Fortnight For Freedom: Archbishop John Ireland on Patriotism

Thursday, June 30, AD 2016

 

fortnight for freedom 2016

 

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Like most veterans of the Civil War, go here to read about his service, Archbishop John Ireland had a deep love of this nation.  The following is a speech on patriotism that he delivered to the New York Commandery of the Loyal League on April 4, 1894.  His speech is completely out of step with the popular sentiments of our day that tend to view patriotism, at best, with suspicion and that take for granted freedom hard won by the blood of prior generations.  I find myself much closer to agreement with the Archbishop than I do with the zeitgeist in which we find ourselves.

 

 

Patriotism is love of country, and loyalty to its life and weal—love tender and strong, tender as the love of son for mother, strong as the pillars of death; loyalty generous and disinterested, shrinking from no sacrifice, seeking no reward save country’s honor and country’s triumph.

  Patriotism! There is magic in the word. It is bliss to repeat it. Through ages the human race burnt the incense of admiration and reverence at the shrines of patriotism. The most beautiful pages of history are those which recount its deeds. Fireside tales, the outpourings of the memories of peoples, borrow from it their warmest glow.
Poets are sweetest when they re-echo its whisperings; orators are most potent when they thrill its chords to music.

Pagan nations were wrong when they made gods of their noblest patriots. But the error was the excess of a great truth, that heaven unites with earth in approving and blessing patriotism; that patriotism is one of earth’s highest virtues, worthy to have come down from the atmosphere of the skies.

  The exalted patriotism of the exiled Hebrew exhaled itself in a canticle of religion which Jehovah inspired, and which has been transmitted, as the inheritance of God’s people to the Christian Church:

“Upon the rivers of Babylon there we sat and wept, when we remembered Sion.—If I forget thee, 0 Jerusalem, let my right hand be forgotten. Let my tongue cleave to my jaws, if I do not remember thee, if I do not make Jerusalem the beginning of my joy.”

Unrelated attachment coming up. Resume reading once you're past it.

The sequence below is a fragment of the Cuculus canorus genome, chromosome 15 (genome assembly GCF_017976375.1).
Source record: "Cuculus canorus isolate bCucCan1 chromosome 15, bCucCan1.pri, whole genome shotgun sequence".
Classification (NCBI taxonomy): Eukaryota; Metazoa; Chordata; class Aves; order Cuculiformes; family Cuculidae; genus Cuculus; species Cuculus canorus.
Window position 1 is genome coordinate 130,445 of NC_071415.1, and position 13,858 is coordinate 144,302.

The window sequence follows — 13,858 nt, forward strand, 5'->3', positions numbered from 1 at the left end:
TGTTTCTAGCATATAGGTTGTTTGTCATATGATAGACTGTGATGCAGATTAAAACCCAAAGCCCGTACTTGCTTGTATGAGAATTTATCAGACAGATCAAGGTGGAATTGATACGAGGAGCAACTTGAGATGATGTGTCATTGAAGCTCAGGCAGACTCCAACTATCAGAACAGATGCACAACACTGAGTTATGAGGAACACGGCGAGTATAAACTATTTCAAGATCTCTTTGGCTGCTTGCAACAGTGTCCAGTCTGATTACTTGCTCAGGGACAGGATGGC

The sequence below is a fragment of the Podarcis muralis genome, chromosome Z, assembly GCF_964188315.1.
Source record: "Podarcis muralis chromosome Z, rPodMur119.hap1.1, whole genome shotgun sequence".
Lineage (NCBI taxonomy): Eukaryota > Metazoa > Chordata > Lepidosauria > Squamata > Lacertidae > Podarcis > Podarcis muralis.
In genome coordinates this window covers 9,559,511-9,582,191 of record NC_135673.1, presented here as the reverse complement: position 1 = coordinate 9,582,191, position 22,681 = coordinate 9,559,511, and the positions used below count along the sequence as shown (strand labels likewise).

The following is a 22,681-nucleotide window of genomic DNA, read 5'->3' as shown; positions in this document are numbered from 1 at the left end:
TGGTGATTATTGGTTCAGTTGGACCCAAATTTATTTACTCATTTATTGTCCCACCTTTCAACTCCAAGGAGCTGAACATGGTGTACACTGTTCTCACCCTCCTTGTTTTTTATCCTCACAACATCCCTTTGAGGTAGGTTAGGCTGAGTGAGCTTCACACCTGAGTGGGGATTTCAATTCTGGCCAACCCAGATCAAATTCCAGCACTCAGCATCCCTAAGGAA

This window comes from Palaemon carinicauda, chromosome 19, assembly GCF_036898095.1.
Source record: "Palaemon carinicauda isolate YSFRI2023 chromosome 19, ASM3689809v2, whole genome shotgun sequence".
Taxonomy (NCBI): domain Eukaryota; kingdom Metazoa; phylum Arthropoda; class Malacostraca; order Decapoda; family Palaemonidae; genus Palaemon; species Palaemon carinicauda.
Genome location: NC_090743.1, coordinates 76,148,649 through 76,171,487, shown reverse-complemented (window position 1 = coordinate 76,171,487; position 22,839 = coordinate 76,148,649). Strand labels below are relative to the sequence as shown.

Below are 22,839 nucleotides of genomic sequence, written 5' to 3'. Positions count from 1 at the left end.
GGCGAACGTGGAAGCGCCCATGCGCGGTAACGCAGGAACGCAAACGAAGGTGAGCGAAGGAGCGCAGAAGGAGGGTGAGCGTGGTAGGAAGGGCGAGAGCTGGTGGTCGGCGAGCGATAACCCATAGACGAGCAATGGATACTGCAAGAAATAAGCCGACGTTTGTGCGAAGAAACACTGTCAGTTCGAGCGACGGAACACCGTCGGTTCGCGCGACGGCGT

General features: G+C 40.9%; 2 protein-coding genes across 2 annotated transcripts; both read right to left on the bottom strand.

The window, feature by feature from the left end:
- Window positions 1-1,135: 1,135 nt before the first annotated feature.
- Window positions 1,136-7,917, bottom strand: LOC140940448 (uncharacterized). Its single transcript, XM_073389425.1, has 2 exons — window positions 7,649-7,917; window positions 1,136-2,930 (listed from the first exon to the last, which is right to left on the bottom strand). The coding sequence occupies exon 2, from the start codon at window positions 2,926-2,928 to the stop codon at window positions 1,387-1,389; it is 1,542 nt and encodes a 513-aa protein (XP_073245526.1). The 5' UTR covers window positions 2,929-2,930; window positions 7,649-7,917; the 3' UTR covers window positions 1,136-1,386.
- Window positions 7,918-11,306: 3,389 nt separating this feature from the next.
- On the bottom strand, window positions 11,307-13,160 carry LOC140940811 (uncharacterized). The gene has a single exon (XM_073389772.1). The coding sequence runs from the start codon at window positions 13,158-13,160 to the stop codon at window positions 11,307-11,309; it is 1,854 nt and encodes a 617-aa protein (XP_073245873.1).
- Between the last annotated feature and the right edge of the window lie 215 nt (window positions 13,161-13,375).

The human race pays homage to patriotism because of its supreme value. The value of patriotism to a people is above gold and precious stones, above commerce and industry, above citadels and warships. Patriotism is the vital spark of national honor; it is the fount of the nation’s prosperity, the shield of the nation’s safety. Take patriotism away, the nation’s soul has fled, bloom and beauty have vanished from the nation’s countenance.

The human race pays homage to patriotism because of its supreme loveliness. Patriotism goes out to what is among earth’s possessions the most precious, the first and best and dearest—country—and its effusion is the fragrant flowering of the purest and noblest sentiments of the heart.

Patriotism is innate in all men; the absence of it betokens a perversion of human nature; but it grows its full growth only where thoughts are elevated and heart-beatings are generous.

Next to God is country, and next to religion is patriotism. No praise goes beyond its deserts. It is sublime in its heroic oblation upon the field of battle. “Oh glorious is he,” exclaims in Homer the Trojan warrior, “who for his country falls!” It is sublime in the oft-repeated toil of dutiful citizenship. “Of all human doings,” writes Cicero, “none is more honorable and more estimable than to merit well of the commonwealth.”

Countries are of divine appointment. The Most High “divided the nations, separated the sons of Adam, and appointed the bounds of peoples.” The physical and moral necessities of God’s creatures are revelations of his will and laws. Man is born a social being. A condition of his existence and of his growth of mature age is the family. Nor does the family suffice to itself. A larger social organism is needed, into which families gather, so as to obtain from one another security to life and property and aid in the development of the faculties and powers with which nature has endowed the children of men.

The whole human race is too extensive and too diversified in interests to serve those ends: hence its subdivisions into countries or peoples. Countries have their providential limits—the waters of a sea, a mountain range, the lines of similarity of requirements or of methods of living. The limits widen in space according to the measure of the destinies which the great Ruler allots to peoples, and the importance of their parts in the mighty work of the cycles of years, the ever-advancing tide of humanity’s evolution.

The Lord is the God of nations because he is the God of men. No nation is born into life or vanishes back into nothingness without his bidding. I believe in the providence of God over countries as I believe in his wisdom and his love, and my patriotism to my country rises within my soul invested with the halo of my religion to my God.